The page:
O.K. why the confusion of the symbol for this year, as opposed to last year--the Year of the Snake..or prior years: The Year of the Rat, the Year of the Horse, etc.? An article in NBC News explains this creature confusion in 2015.
It all stems from the fact that the Chinese use one character for horned animals — translated as "yang" in Mandarin, according to Chinese and linguistics professor Wei Hong. Yang, when used to mean goat, is seen as something strong with a "quiet spirit," Hong said. A sheep is considered softer.
The NBA's Golden State Warriors unveiled Chinese New Year-themed uniforms that they will wear Friday to celebrate what the team calls the Year of the Goat. Meanwhile, the New York City Council is hosting a Lunar New Year event next week touting a Year of the Ram revelry. Geography can also make a difference. Sheep are raised in northern China, while goats are more common in southern China, which plays into what the year is called depending on one's location.
Generally, people in mainland China seem to be keen on calling it the Year of the Goat — a nod to the country's culinary past, Hong said after reading news reports on the confusion. But she suggests English-speakers don't need to lock horns over the debate, and might want to go authentic: Year of the Yang.
I've put together Chinese New Year's Mystery Lists for the past few years, as well as some titles (scroll down) that take place in China, not necessarily during the New Year. As always, I welcome any additions.
CHINESE NEW YEAR MYSTERIES
Year of the Dog, Red Jade by Henry Chang
Year of the Dragon by Robert Daley
Neon Dragon by John Dobbyn
Dim Sum Dead by Jerrilyn Farmer
The Silent Girl by Tess Gerritsen
Chop Suey by Ty Hutchison
The Skull Cage Key by Michael Marriott
The Shanghai Moon by S.J. Rozan
City of Dragons by Kelli Stanley
The Celebrated Cases of Judge Dee by Robert Van Gulik (7th Century china) "New Year's Eve in Lan-Fang"
Short story by Mary Reed and Eric Mayer: "The Lady Fish Mystery", EQMM, September/October 1996.
The Nancy Drew Notebooks: The Chinese New Year Mystery by Carolyn Keene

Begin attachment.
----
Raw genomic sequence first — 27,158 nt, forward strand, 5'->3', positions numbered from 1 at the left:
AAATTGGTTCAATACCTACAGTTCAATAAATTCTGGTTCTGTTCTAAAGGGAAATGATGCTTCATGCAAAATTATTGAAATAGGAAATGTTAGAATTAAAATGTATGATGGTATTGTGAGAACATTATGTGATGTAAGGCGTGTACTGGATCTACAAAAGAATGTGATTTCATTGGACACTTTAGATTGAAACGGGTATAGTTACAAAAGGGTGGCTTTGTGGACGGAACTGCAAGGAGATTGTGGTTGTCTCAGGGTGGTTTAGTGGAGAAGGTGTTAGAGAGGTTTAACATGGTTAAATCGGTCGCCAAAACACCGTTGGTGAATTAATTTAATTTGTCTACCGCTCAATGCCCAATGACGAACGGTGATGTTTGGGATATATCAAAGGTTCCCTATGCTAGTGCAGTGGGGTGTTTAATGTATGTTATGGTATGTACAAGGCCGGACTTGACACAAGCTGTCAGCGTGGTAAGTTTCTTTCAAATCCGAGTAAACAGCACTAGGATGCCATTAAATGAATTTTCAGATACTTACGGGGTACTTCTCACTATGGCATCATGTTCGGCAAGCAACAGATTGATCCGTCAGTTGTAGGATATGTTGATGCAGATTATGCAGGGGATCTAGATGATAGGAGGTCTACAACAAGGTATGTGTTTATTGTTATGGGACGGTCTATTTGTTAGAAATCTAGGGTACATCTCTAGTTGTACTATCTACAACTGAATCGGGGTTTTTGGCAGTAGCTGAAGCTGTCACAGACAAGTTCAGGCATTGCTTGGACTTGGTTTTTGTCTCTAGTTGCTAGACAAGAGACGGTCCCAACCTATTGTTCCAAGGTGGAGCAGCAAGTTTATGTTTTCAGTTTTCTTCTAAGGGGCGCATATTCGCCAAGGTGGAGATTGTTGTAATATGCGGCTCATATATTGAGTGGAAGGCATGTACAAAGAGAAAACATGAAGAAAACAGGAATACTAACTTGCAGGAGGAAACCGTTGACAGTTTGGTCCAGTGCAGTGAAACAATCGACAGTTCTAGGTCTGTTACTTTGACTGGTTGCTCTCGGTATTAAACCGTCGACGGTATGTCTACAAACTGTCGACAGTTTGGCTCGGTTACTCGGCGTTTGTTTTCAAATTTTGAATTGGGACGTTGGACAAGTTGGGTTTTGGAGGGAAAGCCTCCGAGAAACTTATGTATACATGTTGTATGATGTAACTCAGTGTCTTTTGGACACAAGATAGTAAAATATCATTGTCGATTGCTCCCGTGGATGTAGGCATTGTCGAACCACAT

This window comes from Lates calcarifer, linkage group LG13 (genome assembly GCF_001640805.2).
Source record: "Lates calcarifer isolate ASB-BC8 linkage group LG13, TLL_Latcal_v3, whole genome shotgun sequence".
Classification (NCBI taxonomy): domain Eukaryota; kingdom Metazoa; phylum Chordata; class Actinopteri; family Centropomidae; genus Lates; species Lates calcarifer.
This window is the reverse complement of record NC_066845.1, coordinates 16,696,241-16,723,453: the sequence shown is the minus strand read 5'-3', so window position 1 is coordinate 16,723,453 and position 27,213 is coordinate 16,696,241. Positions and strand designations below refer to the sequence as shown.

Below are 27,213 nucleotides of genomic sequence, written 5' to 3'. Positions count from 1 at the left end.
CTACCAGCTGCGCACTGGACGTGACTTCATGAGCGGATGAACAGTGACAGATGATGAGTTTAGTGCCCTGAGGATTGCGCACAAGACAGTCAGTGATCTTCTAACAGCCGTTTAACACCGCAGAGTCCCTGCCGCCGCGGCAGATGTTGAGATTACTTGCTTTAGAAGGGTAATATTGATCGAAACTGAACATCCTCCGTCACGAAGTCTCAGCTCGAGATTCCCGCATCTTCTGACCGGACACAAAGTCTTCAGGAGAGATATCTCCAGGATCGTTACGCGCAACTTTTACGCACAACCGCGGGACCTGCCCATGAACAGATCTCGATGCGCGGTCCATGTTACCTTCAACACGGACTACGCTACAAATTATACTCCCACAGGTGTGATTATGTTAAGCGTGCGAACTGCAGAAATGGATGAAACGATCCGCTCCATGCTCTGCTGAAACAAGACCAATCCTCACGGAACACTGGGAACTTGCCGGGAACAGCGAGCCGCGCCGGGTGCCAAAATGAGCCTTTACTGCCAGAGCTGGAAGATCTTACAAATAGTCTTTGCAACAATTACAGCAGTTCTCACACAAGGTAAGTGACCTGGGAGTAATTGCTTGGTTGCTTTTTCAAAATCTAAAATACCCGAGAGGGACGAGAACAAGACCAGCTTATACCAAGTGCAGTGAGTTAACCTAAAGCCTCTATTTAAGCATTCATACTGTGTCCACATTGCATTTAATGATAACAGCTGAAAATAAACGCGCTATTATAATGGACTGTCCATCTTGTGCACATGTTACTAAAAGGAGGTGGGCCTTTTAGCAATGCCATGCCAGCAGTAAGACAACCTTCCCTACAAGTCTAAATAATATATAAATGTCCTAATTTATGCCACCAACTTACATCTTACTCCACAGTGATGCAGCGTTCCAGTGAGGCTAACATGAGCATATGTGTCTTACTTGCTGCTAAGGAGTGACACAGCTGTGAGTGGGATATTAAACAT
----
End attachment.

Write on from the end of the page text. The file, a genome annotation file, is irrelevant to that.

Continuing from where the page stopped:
The New Year Dragon Dilemma by Ron Roy
A good reference book for contemporary crime fiction in China: Chinese Justice, the Fiction: Law and Literature in Modern China by Jeffrey C. Kinkley (Stanford University Press)
Not specifically about Chinese New Year, here's a short list of authors/mysteries that are set in China:
Ralph Arnote, Hong Kong, China
Biggers, Earl Derr, Charlie Chan: The House Without a Key, The Chinese Parrot, Behind the Curtain, The Black Camel, Keeper of the Keys
Lisa Brackmann, Rock Paper Tiger, Hour of the Ram
Stephen Coonts, Hong Kong
Charles Cumming, Typhoon
Jim Michael Hansen, Bad Laws
S.G. Kiner, The Hong Kong Connection
Diane Wei Liang, The Eye of Jade
Paul French, Midnight in Peking: How the Murder of a Young Englishwoman Haunted the Last Days of Old China
John L. Mariotti, The Chinese Conspiracy
Peter May, The Firemaker
Xiaolong Qiu, Death of a Red Heroine (and other titles)
Wang Shuo, Playing for Thrills
Eliot Pattison, Many novels set in Tibet
Catherine Sampson, The Pool of Unease
Lisa See, Flower Net
Deborah Shlian, Rabbit in the Moon
Eric Stone, Shanghaied
Nury Vittachi, The Feng Shui Detective
Christopher West, Death of a Blue Lantern
Yin-Lien C. Chin, The "Stone Lion" and Other Chinese Detective Stories
Chen Xiaoquing, Sherlock in Shanghai
Here's a wonderful blog on Writing in China by Bertrand Mialaret (in French) http://www.mychinesebooks.com/
Also I'll have recipes on my other blog, Dying for Chocolate, for a Chocolate Chinese New Year...Chocolate Cake, Chocolate Goat and Sheep Truffles..